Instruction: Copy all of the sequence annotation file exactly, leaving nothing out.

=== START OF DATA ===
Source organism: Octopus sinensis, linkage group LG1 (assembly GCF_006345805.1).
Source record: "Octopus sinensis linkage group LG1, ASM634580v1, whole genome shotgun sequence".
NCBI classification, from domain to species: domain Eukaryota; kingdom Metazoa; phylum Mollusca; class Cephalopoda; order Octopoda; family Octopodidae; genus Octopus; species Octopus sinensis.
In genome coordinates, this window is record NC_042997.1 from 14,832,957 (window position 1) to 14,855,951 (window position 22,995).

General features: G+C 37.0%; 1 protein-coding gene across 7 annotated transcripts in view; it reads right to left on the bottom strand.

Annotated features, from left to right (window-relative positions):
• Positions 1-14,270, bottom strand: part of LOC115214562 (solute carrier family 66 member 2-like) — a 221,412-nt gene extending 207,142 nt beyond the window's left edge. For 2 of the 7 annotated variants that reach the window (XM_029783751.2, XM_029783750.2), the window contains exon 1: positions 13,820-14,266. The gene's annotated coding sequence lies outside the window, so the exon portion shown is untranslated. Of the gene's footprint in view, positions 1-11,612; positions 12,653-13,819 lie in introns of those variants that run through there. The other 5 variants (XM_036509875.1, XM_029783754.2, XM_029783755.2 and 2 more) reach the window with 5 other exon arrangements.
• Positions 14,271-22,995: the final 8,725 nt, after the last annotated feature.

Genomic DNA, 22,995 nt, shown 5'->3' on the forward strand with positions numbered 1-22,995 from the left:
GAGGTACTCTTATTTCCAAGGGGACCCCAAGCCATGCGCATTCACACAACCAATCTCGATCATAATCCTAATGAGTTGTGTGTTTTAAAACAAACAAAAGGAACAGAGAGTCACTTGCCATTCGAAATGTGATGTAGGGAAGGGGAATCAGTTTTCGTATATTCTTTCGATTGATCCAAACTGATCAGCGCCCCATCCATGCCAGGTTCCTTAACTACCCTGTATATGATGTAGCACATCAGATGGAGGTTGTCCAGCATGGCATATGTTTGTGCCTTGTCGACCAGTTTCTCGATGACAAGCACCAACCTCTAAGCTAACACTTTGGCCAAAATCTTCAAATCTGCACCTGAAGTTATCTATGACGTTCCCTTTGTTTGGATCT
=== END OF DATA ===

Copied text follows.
Source organism: Octopus sinensis, linkage group LG1 (assembly GCF_006345805.1).
Source record: "Octopus sinensis linkage group LG1, ASM634580v1, whole genome shotgun sequence".
NCBI classification, from domain to species: domain Eukaryota; kingdom Metazoa; phylum Mollusca; class Cephalopoda; order Octopoda; family Octopodidae; genus Octopus; species Octopus sinensis.
In genome coordinates, this window is record NC_042997.1 from 14,832,957 (window position 1) to 14,855,951 (window position 22,995).

General features: G+C 37.0%; 1 protein-coding gene across 7 annotated transcripts in view; it reads right to left on the bottom strand.

Annotated features, from left to right (window-relative positions):
• Positions 1-14,270, bottom strand: part of LOC115214562 (solute carrier family 66 member 2-like) — a 221,412-nt gene extending 207,142 nt beyond the window's left edge. For 2 of the 7 annotated variants that reach the window (XM_029783751.2, XM_029783750.2), the window contains exon 1: positions 13,820-14,266. The gene's annotated coding sequence lies outside the window, so the exon portion shown is untranslated. Of the gene's footprint in view, positions 1-11,612; positions 12,653-13,819 lie in introns of those variants that run through there. The other 5 variants (XM_036509875.1, XM_029783754.2, XM_029783755.2 and 2 more) reach the window with 5 other exon arrangements.
• Positions 14,271-22,995: the final 8,725 nt, after the last annotated feature.

Genomic DNA, 22,995 nt, shown 5'->3' on the forward strand with positions numbered 1-22,995 from the left:
GAGGTACTCTTATTTCCAAGGGGACCCCAAGCCATGCGCATTCACACAACCAATCTCGATCATAATCCTAATGAGTTGTGTGTTTTAAAACAAACAAAAGGAACAGAGAGTCACTTGCCATTCGAAATGTGATGTAGGGAAGGGGAATCAGTTTTCGTATATTCTTTCGATTGATCCAAACTGATCAGCGCCCCATCCATGCCAGGTTCCTTAACTACCCTGTATATGATGTAGCACATCAGATGGAGGTTGTCCAGCATGGCATATGTTTGTGCCTTGTCGACCAGTTTCTCGATGACAAGCACCAACCTCTAAGCTAACACTTTGGCCAAAATCTTCAAATCTGCACCTGAAGTTATCTATGACGTTCCCTTTGTTTGGATCT